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image of Israel Journal of Plant Sciences

Viruses are intercellular parasites with a limited genome, and therefore dependent on the host cell for multiplication and proliferation. When viruses infect plants the usual response is formation of a mosaic symptom, considered to reflect perturbations in the chloroplasts. However, in some instances, plants remain symptomless. In either case, no cellular disruption is documented. This is in contrast to animal viruses, which shut off cellular protein synthesis, culminating in cellular disruption. Yet, generally, infection of plants by viruses results in reduction of plant size and yield. Since most plant virus infection is not accompanied by clear pathogenic damage, there sulting yield reduction caused by it remains an enigma. Most investigations of plant viruses are oriented towards preventing infection, with little attention to host pathogenic damage. However, a better understanding of plant and virus interactions may help explain the mode by which virus infection causes yield reduction. The scientific literature contains numerous examples of significant increases in yield following the removal of viruses from a crop plant. In the following discussion, we will present examples of the damage to plants caused by virus infection and try to relate those effects to physiological disorder, as well as present thoughts on possible avenues by which the database concerning effects of virus infection could been hanced.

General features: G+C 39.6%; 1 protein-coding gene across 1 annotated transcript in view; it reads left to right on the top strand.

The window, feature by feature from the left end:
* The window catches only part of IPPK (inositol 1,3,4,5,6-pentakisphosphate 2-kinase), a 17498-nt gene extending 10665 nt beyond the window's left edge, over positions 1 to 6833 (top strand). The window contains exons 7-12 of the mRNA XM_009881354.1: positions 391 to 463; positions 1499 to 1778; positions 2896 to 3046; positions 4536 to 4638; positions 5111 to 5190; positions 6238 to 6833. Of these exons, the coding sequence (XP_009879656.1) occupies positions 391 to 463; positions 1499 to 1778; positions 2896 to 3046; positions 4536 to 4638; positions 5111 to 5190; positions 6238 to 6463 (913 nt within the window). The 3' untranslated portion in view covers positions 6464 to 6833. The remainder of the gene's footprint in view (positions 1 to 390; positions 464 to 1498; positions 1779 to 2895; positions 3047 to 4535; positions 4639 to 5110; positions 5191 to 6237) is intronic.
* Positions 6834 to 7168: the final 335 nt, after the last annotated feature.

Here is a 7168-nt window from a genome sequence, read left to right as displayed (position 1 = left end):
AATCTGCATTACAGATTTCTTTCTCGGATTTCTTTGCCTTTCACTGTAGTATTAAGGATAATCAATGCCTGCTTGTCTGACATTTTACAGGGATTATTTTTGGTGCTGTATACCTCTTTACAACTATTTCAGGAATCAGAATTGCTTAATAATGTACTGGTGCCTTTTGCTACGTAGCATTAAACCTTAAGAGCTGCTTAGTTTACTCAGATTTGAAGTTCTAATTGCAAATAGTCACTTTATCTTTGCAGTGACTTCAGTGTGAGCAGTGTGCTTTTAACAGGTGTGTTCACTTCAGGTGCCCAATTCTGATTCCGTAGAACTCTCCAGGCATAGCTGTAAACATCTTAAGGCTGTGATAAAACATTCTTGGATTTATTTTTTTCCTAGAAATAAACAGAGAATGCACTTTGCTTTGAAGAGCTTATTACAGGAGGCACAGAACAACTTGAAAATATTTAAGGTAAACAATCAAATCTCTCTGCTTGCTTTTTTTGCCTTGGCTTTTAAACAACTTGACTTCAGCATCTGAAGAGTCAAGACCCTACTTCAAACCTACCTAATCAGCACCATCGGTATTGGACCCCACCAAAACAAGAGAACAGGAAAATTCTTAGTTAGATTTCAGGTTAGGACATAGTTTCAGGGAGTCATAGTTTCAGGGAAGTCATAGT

Affiliations: 1: Department of Virology, Institute of Plant Protection, Agricultural Research Organization, Volcani Center, P.O. Box 6, Bet Dagan 50250, Israel ; 2: Kansas State University, Agricultural Research Center—Hays, 1232 240th Avenue, Hays, Kansas 67601-9228, USA


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